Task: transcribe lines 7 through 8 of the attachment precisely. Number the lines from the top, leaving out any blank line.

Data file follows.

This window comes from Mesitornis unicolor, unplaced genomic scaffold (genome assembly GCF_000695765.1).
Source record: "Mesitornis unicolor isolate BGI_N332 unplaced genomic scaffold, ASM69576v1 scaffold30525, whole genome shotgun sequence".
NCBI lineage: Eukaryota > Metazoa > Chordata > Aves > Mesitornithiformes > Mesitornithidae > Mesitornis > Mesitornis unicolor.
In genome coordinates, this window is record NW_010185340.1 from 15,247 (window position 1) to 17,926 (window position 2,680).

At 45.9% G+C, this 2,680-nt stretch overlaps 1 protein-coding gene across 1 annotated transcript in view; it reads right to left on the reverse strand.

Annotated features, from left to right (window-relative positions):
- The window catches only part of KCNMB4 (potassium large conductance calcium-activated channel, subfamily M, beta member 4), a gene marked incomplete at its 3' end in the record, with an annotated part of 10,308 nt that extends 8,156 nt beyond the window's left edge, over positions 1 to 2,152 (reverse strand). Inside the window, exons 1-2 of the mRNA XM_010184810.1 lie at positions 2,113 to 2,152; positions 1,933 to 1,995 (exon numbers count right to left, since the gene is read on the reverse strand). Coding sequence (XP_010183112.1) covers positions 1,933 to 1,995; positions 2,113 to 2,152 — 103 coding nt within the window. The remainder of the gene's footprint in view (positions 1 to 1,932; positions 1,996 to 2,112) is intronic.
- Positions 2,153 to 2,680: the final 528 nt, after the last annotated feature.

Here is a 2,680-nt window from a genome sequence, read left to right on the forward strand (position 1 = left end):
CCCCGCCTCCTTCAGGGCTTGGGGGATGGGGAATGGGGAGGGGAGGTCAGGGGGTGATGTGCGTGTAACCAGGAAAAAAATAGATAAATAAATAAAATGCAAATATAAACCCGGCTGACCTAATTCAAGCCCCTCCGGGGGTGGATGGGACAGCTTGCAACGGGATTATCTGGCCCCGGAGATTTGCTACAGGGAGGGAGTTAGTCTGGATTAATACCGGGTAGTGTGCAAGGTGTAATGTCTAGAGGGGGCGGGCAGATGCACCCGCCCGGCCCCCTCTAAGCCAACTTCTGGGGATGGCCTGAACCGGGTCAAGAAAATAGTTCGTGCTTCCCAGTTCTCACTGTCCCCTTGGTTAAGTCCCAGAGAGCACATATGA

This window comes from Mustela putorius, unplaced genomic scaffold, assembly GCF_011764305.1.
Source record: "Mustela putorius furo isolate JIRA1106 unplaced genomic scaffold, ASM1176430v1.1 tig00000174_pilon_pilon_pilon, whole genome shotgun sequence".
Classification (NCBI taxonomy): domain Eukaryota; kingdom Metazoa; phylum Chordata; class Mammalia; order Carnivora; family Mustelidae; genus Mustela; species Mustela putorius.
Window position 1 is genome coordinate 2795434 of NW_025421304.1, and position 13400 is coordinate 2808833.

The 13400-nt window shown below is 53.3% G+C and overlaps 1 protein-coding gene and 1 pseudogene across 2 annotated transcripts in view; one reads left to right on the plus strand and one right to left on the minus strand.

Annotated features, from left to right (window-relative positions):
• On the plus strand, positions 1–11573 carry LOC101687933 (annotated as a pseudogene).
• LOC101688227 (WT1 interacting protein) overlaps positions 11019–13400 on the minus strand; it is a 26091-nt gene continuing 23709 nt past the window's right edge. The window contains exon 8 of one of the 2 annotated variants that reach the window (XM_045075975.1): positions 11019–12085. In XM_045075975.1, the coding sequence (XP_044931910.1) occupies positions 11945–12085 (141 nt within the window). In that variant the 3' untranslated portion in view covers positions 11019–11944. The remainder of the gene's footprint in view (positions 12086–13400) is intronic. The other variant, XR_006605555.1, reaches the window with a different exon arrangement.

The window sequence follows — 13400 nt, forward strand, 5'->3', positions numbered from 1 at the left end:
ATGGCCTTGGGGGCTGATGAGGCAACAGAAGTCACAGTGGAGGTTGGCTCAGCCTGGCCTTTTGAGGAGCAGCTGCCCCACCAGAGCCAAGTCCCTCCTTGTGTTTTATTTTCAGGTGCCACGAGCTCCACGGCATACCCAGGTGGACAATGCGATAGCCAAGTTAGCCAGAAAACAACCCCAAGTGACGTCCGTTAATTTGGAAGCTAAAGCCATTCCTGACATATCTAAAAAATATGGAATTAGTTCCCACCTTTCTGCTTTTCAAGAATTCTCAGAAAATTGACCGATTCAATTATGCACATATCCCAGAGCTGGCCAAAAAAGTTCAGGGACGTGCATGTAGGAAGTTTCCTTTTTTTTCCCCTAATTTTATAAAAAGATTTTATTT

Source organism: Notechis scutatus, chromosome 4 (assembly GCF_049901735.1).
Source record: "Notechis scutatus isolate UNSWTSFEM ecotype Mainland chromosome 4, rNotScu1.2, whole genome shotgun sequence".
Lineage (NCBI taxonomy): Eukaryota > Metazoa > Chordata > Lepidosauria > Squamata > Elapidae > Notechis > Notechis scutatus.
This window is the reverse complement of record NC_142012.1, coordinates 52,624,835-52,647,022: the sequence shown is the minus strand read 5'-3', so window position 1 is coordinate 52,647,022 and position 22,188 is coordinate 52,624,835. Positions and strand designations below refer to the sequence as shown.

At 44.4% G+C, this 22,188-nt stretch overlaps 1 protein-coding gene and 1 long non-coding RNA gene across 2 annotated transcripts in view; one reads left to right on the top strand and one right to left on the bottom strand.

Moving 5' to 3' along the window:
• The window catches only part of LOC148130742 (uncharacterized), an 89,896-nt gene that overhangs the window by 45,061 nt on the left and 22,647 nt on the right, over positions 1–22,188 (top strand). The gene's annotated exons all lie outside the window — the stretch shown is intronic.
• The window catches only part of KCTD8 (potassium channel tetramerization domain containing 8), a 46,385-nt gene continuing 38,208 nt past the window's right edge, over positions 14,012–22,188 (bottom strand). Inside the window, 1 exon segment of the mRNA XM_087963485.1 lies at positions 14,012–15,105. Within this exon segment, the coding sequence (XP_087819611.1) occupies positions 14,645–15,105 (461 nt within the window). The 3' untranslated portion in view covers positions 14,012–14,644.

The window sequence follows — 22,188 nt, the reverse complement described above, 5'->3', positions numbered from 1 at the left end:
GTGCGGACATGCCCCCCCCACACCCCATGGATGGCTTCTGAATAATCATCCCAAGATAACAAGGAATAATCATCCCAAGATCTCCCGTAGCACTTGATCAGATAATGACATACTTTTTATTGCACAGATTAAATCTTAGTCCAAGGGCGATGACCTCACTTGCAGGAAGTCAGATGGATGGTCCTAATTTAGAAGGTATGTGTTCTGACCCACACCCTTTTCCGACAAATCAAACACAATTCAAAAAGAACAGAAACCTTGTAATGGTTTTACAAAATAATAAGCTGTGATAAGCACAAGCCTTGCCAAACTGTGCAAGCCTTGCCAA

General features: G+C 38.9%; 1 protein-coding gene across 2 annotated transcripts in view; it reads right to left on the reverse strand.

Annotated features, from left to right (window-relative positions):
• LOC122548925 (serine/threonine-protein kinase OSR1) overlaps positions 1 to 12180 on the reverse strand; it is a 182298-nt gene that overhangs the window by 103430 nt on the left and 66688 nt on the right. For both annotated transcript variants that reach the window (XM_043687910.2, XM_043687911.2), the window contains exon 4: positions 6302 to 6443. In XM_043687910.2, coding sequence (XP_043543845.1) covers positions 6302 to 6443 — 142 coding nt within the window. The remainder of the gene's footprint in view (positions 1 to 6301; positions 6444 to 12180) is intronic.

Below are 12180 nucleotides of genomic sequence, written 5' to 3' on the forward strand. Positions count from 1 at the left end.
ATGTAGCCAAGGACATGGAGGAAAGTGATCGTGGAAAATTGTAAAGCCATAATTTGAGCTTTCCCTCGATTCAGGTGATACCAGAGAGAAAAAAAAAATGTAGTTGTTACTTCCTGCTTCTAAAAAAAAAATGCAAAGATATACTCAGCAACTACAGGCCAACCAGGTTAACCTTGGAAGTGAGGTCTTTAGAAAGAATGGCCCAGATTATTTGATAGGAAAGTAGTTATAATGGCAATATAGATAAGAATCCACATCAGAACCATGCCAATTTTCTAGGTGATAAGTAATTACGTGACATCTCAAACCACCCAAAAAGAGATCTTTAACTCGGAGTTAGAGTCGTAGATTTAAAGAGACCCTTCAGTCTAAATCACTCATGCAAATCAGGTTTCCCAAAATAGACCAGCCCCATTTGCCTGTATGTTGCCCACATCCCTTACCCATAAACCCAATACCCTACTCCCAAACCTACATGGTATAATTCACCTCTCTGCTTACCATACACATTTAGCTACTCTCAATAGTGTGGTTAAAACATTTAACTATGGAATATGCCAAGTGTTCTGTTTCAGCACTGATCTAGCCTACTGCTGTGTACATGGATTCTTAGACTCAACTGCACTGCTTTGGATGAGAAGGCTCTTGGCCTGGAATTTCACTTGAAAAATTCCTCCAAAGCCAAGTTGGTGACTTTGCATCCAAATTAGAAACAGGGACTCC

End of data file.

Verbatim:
- The window catches only part of KCNMB4 (potassium large conductance calcium-activated channel, subfamily M, beta member 4), a gene marked incomplete at its 3' end in the record, with an annotated part of 10,308 nt that extends 8,156 nt beyond the window's left edge, over positions 1 to 2,152 (reverse strand). Inside the window, exons 1-2 of the mRNA XM_010184810.1 lie at positions 2,113 to 2,152; positions 1,933 to 1,995 (exon numbers count right to left, since the gene is read on the reverse strand). Coding sequence (XP_010183112.1) covers positions 1,933 to 1,995; positions 2,113 to 2,152 — 103 coding nt within the window. The remainder of the gene's footprint in view (positions 1 to 1,932; positions 1,996 to 2,112) is intronic.
- Positions 2,153 to 2,680: the final 528 nt, after the last annotated feature.